On 5 October, The OECD National Skills Strategy Diagnostic Report – Italy was presented at the Ministry of Economy and Finance. The report identifies challenges and policy areas for skills development and aims to draw up strategies to tackle Italy’s low skills equilibrium, that is low supply of skills accompanied by low demand from firms.
At the beginning of 2016, the Italian Government, in collaboration with the OECD (Organisation for Economic Cooperation and Development), started the National Skills Strategy programme, following the model applied in different countries supported by the EU commission in order to face up to common challenges and capitalise on the experience gained in different contexts. The project was carried out through the collaboration between the national inter-ministerial team, composed of representatives of the ministry of economy and finance, the ministry of labour and social policies, the ministry of economic development, the ministry of education, universities and research, the presidency of the council of ministries and the OECD.
Indire is one of the more than 200 stakeholders who contributed to this project.
The OECD Skills Strategy proposes a strategic framework for tackling Italy’s low skills equilibrium based on four pillars: developing relevant skills; activating skills supply; using skills effectively; and strengthening the skills system.
Applying this framework, the OECD has identified 10 main skills challenges for Italy, drawing from workshops with the Italian Inter-ministerial team, stakeholders, experts and government representatives, and through data analysis.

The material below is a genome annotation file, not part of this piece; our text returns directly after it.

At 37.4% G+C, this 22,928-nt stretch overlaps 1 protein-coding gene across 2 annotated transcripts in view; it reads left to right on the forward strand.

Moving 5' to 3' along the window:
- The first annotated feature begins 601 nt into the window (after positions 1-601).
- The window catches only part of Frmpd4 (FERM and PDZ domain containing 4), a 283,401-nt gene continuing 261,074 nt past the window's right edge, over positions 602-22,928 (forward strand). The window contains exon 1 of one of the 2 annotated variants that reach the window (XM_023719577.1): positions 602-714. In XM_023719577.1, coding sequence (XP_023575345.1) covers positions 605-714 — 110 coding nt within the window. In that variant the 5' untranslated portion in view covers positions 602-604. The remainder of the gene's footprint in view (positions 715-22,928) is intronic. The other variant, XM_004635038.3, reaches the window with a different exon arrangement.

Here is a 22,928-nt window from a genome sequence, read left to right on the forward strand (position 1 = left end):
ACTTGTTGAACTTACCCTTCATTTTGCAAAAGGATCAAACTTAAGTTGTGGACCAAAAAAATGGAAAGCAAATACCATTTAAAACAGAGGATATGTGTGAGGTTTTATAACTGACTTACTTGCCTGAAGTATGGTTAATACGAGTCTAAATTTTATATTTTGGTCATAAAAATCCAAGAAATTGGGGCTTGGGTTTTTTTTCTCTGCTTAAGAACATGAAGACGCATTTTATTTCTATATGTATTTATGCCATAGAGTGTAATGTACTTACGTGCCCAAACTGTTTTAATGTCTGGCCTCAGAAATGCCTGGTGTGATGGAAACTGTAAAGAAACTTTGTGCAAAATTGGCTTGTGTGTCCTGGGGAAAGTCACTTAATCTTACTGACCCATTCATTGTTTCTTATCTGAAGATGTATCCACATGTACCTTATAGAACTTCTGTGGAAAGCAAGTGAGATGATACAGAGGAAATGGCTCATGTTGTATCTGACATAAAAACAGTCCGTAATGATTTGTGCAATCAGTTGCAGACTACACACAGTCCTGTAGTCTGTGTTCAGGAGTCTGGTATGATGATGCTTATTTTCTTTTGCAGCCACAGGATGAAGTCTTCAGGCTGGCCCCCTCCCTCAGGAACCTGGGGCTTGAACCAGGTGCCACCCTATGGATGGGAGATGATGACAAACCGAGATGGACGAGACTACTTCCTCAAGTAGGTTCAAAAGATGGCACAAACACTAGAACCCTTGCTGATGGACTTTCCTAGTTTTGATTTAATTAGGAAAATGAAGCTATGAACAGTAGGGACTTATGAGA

The presentation conference was introduced by the Minister of Economy and Finance Pier Carlo Padoan, and moderated by the Coordinator of the National Skills Strategy team, Daniela Marchesi. The project results were presented by OECD general secretary, Angel Gurrìa. The discussion was participated by the European Commissioner for Employment, Social Affairs, Skills and Labour mobility, Marianne Thyssen; the Undersecretary of State at the Ministry of Education, Universities and Research, Vito De Filippo; the Undersecretary of State at the Ministry of Labour and Social Policies; the Vice Minister of Economic Development Teresa Bellanova; and the Minister of Territorial Cohesion and the South, Claudio De Vincenti.
The importance of the recent Italian reforms of labour market policies (Jobs Act, 2014), the education system (La Buona Scuola, 2015) and the introduction of innovative strategies (National plan for digital school, 2015, national three annual plan for 4.0 industry 2017-20) was emphasised during the speech of the OECD general secretary, Angel Gurrìa and in the discussion which followed. Gender, generational and geographical divides were often mentioned as curbing factors in skills development. Among the country’s priorities, it was emphasised the need to increase skills offer and demand by promoting the employability of young people and low-skilled individuals, and by enhancing managerial skills and entrepreneurship.